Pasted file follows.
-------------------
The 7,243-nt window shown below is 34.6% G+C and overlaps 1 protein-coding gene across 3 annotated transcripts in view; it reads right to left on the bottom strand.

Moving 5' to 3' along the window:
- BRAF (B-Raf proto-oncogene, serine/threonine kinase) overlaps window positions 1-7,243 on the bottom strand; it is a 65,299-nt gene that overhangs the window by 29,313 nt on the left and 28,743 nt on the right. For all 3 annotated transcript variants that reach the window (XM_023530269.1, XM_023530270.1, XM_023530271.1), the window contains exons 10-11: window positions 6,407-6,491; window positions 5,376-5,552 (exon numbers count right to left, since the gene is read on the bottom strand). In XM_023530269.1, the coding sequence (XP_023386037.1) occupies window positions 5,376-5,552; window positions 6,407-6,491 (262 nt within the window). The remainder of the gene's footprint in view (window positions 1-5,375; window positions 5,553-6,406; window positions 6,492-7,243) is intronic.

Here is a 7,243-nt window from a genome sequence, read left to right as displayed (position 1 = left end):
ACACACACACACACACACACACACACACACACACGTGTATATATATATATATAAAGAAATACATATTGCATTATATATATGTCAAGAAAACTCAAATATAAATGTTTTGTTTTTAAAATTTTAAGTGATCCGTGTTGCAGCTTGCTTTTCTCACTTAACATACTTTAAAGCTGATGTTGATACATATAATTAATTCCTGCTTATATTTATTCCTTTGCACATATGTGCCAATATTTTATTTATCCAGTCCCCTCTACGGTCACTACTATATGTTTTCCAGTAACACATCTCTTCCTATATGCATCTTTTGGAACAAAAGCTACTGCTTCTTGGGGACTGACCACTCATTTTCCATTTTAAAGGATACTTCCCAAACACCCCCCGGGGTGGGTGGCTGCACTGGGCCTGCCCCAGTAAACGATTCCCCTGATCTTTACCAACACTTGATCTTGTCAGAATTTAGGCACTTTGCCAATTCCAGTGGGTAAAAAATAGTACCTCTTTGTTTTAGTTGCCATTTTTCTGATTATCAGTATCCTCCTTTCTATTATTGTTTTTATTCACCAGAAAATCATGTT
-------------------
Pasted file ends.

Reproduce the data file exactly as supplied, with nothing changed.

The 7,243-nt window shown below is 34.6% G+C and overlaps 1 protein-coding gene across 3 annotated transcripts in view; it reads right to left on the bottom strand.

Moving 5' to 3' along the window:
- BRAF (B-Raf proto-oncogene, serine/threonine kinase) overlaps window positions 1-7,243 on the bottom strand; it is a 65,299-nt gene that overhangs the window by 29,313 nt on the left and 28,743 nt on the right. For all 3 annotated transcript variants that reach the window (XM_023530269.1, XM_023530270.1, XM_023530271.1), the window contains exons 10-11: window positions 6,407-6,491; window positions 5,376-5,552 (exon numbers count right to left, since the gene is read on the bottom strand). In XM_023530269.1, the coding sequence (XP_023386037.1) occupies window positions 5,376-5,552; window positions 6,407-6,491 (262 nt within the window). The remainder of the gene's footprint in view (window positions 1-5,375; window positions 5,553-6,406; window positions 6,492-7,243) is intronic.

Here is a 7,243-nt window from a genome sequence, read left to right as displayed (position 1 = left end):
ACACACACACACACACACACACACACACACACACGTGTATATATATATATATAAAGAAATACATATTGCATTATATATATGTCAAGAAAACTCAAATATAAATGTTTTGTTTTTAAAATTTTAAGTGATCCGTGTTGCAGCTTGCTTTTCTCACTTAACATACTTTAAAGCTGATGTTGATACATATAATTAATTCCTGCTTATATTTATTCCTTTGCACATATGTGCCAATATTTTATTTATCCAGTCCCCTCTACGGTCACTACTATATGTTTTCCAGTAACACATCTCTTCCTATATGCATCTTTTGGAACAAAAGCTACTGCTTCTTGGGGACTGACCACTCATTTTCCATTTTAAAGGATACTTCCCAAACACCCCCCGGGGTGGGTGGCTGCACTGGGCCTGCCCCAGTAAACGATTCCCCTGATCTTTACCAACACTTGATCTTGTCAGAATTTAGGCACTTTGCCAATTCCAGTGGGTAAAAAATAGTACCTCTTTGTTTTAGTTGCCATTTTTCTGATTATCAGTATCCTCCTTTCTATTATTGTTTTTATTCACCAGAAAATCATGTT